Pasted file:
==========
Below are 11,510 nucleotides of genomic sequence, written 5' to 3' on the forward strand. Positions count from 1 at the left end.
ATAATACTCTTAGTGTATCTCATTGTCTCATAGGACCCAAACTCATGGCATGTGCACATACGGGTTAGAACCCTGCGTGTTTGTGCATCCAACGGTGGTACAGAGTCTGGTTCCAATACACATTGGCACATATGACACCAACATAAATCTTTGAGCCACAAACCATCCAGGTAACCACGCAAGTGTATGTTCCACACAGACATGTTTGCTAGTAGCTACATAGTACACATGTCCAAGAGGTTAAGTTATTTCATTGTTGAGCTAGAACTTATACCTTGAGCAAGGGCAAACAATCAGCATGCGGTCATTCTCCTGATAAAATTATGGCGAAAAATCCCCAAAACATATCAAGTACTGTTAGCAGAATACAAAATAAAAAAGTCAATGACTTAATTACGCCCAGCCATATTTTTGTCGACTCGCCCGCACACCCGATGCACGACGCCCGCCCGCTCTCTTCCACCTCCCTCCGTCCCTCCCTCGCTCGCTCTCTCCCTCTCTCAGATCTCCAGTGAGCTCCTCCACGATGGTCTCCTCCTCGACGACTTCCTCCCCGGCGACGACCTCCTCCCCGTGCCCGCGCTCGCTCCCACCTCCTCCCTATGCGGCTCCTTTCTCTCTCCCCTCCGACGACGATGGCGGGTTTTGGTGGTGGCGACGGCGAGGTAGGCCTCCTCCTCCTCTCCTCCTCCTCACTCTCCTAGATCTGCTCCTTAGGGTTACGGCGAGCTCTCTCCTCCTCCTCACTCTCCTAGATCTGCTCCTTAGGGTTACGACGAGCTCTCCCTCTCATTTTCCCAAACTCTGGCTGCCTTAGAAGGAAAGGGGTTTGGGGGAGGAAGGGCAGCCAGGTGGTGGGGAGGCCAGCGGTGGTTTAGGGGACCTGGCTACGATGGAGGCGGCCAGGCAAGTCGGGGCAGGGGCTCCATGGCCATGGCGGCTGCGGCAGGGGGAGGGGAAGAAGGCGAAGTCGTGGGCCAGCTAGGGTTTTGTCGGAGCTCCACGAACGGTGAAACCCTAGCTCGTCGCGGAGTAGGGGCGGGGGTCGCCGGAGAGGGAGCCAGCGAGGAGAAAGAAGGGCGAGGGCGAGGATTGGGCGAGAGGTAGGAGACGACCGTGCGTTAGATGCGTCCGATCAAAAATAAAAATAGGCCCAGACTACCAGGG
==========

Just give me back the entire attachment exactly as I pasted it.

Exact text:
Below are 11,510 nucleotides of genomic sequence, written 5' to 3' on the forward strand. Positions count from 1 at the left end.
ATAATACTCTTAGTGTATCTCATTGTCTCATAGGACCCAAACTCATGGCATGTGCACATACGGGTTAGAACCCTGCGTGTTTGTGCATCCAACGGTGGTACAGAGTCTGGTTCCAATACACATTGGCACATATGACACCAACATAAATCTTTGAGCCACAAACCATCCAGGTAACCACGCAAGTGTATGTTCCACACAGACATGTTTGCTAGTAGCTACATAGTACACATGTCCAAGAGGTTAAGTTATTTCATTGTTGAGCTAGAACTTATACCTTGAGCAAGGGCAAACAATCAGCATGCGGTCATTCTCCTGATAAAATTATGGCGAAAAATCCCCAAAACATATCAAGTACTGTTAGCAGAATACAAAATAAAAAAGTCAATGACTTAATTACGCCCAGCCATATTTTTGTCGACTCGCCCGCACACCCGATGCACGACGCCCGCCCGCTCTCTTCCACCTCCCTCCGTCCCTCCCTCGCTCGCTCTCTCCCTCTCTCAGATCTCCAGTGAGCTCCTCCACGATGGTCTCCTCCTCGACGACTTCCTCCCCGGCGACGACCTCCTCCCCGTGCCCGCGCTCGCTCCCACCTCCTCCCTATGCGGCTCCTTTCTCTCTCCCCTCCGACGACGATGGCGGGTTTTGGTGGTGGCGACGGCGAGGTAGGCCTCCTCCTCCTCTCCTCCTCCTCACTCTCCTAGATCTGCTCCTTAGGGTTACGGCGAGCTCTCTCCTCCTCCTCACTCTCCTAGATCTGCTCCTTAGGGTTACGACGAGCTCTCCCTCTCATTTTCCCAAACTCTGGCTGCCTTAGAAGGAAAGGGGTTTGGGGGAGGAAGGGCAGCCAGGTGGTGGGGAGGCCAGCGGTGGTTTAGGGGACCTGGCTACGATGGAGGCGGCCAGGCAAGTCGGGGCAGGGGCTCCATGGCCATGGCGGCTGCGGCAGGGGGAGGGGAAGAAGGCGAAGTCGTGGGCCAGCTAGGGTTTTGTCGGAGCTCCACGAACGGTGAAACCCTAGCTCGTCGCGGAGTAGGGGCGGGGGTCGCCGGAGAGGGAGCCAGCGAGGAGAAAGAAGGGCGAGGGCGAGGATTGGGCGAGAGGTAGGAGACGACCGTGCGTTAGATGCGTCCGATCAAAAATAAAAATAGGCCCAGACTACCAGGG